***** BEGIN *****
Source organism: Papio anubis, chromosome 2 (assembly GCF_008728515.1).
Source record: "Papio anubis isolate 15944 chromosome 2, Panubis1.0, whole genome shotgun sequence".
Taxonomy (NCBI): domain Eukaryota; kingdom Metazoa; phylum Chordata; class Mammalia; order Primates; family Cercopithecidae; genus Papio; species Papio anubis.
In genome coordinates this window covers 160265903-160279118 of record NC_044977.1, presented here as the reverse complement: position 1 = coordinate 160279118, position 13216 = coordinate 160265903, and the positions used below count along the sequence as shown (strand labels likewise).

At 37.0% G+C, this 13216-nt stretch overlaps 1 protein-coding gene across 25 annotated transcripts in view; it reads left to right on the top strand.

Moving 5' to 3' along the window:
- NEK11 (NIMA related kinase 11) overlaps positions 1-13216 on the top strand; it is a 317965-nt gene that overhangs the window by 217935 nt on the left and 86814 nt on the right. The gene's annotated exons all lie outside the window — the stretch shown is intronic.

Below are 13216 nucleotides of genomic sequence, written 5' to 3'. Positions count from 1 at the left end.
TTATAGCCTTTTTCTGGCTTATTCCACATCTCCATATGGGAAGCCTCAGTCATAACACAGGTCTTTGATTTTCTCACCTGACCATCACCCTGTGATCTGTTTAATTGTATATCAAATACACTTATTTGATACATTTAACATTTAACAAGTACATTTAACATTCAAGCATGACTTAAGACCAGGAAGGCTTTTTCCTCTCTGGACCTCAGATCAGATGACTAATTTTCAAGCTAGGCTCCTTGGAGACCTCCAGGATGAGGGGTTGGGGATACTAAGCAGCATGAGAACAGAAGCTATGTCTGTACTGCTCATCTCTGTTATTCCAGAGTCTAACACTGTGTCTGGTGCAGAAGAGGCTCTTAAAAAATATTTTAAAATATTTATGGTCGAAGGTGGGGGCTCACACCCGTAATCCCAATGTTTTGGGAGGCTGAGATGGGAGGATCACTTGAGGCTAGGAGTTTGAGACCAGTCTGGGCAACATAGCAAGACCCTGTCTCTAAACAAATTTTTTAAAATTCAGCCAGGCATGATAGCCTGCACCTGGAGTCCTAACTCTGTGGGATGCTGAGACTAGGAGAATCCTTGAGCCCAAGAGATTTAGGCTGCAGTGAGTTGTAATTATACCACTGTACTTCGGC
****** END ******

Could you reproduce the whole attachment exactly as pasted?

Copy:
Source organism: Papio anubis, chromosome 2 (assembly GCF_008728515.1).
Source record: "Papio anubis isolate 15944 chromosome 2, Panubis1.0, whole genome shotgun sequence".
Taxonomy (NCBI): domain Eukaryota; kingdom Metazoa; phylum Chordata; class Mammalia; order Primates; family Cercopithecidae; genus Papio; species Papio anubis.
In genome coordinates this window covers 160265903-160279118 of record NC_044977.1, presented here as the reverse complement: position 1 = coordinate 160279118, position 13216 = coordinate 160265903, and the positions used below count along the sequence as shown (strand labels likewise).

At 37.0% G+C, this 13216-nt stretch overlaps 1 protein-coding gene across 25 annotated transcripts in view; it reads left to right on the top strand.

Moving 5' to 3' along the window:
- NEK11 (NIMA related kinase 11) overlaps positions 1-13216 on the top strand; it is a 317965-nt gene that overhangs the window by 217935 nt on the left and 86814 nt on the right. The gene's annotated exons all lie outside the window — the stretch shown is intronic.

Below are 13216 nucleotides of genomic sequence, written 5' to 3'. Positions count from 1 at the left end.
TTATAGCCTTTTTCTGGCTTATTCCACATCTCCATATGGGAAGCCTCAGTCATAACACAGGTCTTTGATTTTCTCACCTGACCATCACCCTGTGATCTGTTTAATTGTATATCAAATACACTTATTTGATACATTTAACATTTAACAAGTACATTTAACATTCAAGCATGACTTAAGACCAGGAAGGCTTTTTCCTCTCTGGACCTCAGATCAGATGACTAATTTTCAAGCTAGGCTCCTTGGAGACCTCCAGGATGAGGGGTTGGGGATACTAAGCAGCATGAGAACAGAAGCTATGTCTGTACTGCTCATCTCTGTTATTCCAGAGTCTAACACTGTGTCTGGTGCAGAAGAGGCTCTTAAAAAATATTTTAAAATATTTATGGTCGAAGGTGGGGGCTCACACCCGTAATCCCAATGTTTTGGGAGGCTGAGATGGGAGGATCACTTGAGGCTAGGAGTTTGAGACCAGTCTGGGCAACATAGCAAGACCCTGTCTCTAAACAAATTTTTTAAAATTCAGCCAGGCATGATAGCCTGCACCTGGAGTCCTAACTCTGTGGGATGCTGAGACTAGGAGAATCCTTGAGCCCAAGAGATTTAGGCTGCAGTGAGTTGTAATTATACCACTGTACTTCGGC